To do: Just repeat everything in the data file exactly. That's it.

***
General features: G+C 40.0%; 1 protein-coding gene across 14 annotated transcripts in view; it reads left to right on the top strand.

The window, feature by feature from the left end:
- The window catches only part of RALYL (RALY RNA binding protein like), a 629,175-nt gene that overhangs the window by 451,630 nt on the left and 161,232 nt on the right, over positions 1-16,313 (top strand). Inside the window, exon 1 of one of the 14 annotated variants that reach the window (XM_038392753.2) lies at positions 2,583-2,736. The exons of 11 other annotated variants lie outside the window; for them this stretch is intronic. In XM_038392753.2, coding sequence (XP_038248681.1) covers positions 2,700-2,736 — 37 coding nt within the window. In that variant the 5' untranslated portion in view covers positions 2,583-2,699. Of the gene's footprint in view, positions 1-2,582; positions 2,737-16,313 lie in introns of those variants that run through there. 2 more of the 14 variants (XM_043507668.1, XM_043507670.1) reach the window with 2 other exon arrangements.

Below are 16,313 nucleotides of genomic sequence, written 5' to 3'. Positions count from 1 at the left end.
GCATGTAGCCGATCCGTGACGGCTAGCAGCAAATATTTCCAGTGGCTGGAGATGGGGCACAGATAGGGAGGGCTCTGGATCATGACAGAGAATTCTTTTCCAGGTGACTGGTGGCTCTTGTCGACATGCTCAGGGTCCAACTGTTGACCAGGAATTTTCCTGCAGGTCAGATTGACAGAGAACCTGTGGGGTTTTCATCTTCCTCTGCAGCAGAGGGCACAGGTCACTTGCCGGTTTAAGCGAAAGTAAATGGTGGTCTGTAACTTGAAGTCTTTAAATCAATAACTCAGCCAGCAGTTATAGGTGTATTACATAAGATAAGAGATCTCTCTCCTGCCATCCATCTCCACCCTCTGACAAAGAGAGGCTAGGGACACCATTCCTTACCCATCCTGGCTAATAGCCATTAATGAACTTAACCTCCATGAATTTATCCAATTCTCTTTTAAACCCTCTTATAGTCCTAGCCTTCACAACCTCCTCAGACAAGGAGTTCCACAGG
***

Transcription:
General features: G+C 40.0%; 1 protein-coding gene across 14 annotated transcripts in view; it reads left to right on the top strand.

The window, feature by feature from the left end:
- The window catches only part of RALYL (RALY RNA binding protein like), a 629,175-nt gene that overhangs the window by 451,630 nt on the left and 161,232 nt on the right, over positions 1-16,313 (top strand). Inside the window, exon 1 of one of the 14 annotated variants that reach the window (XM_038392753.2) lies at positions 2,583-2,736. The exons of 11 other annotated variants lie outside the window; for them this stretch is intronic. In XM_038392753.2, coding sequence (XP_038248681.1) covers positions 2,700-2,736 — 37 coding nt within the window. In that variant the 5' untranslated portion in view covers positions 2,583-2,699. Of the gene's footprint in view, positions 1-2,582; positions 2,737-16,313 lie in introns of those variants that run through there. 2 more of the 14 variants (XM_043507668.1, XM_043507670.1) reach the window with 2 other exon arrangements.

Below are 16,313 nucleotides of genomic sequence, written 5' to 3'. Positions count from 1 at the left end.
GCATGTAGCCGATCCGTGACGGCTAGCAGCAAATATTTCCAGTGGCTGGAGATGGGGCACAGATAGGGAGGGCTCTGGATCATGACAGAGAATTCTTTTCCAGGTGACTGGTGGCTCTTGTCGACATGCTCAGGGTCCAACTGTTGACCAGGAATTTTCCTGCAGGTCAGATTGACAGAGAACCTGTGGGGTTTTCATCTTCCTCTGCAGCAGAGGGCACAGGTCACTTGCCGGTTTAAGCGAAAGTAAATGGTGGTCTGTAACTTGAAGTCTTTAAATCAATAACTCAGCCAGCAGTTATAGGTGTATTACATAAGATAAGAGATCTCTCTCCTGCCATCCATCTCCACCCTCTGACAAAGAGAGGCTAGGGACACCATTCCTTACCCATCCTGGCTAATAGCCATTAATGAACTTAACCTCCATGAATTTATCCAATTCTCTTTTAAACCCTCTTATAGTCCTAGCCTTCACAACCTCCTCAGACAAGGAGTTCCACAGG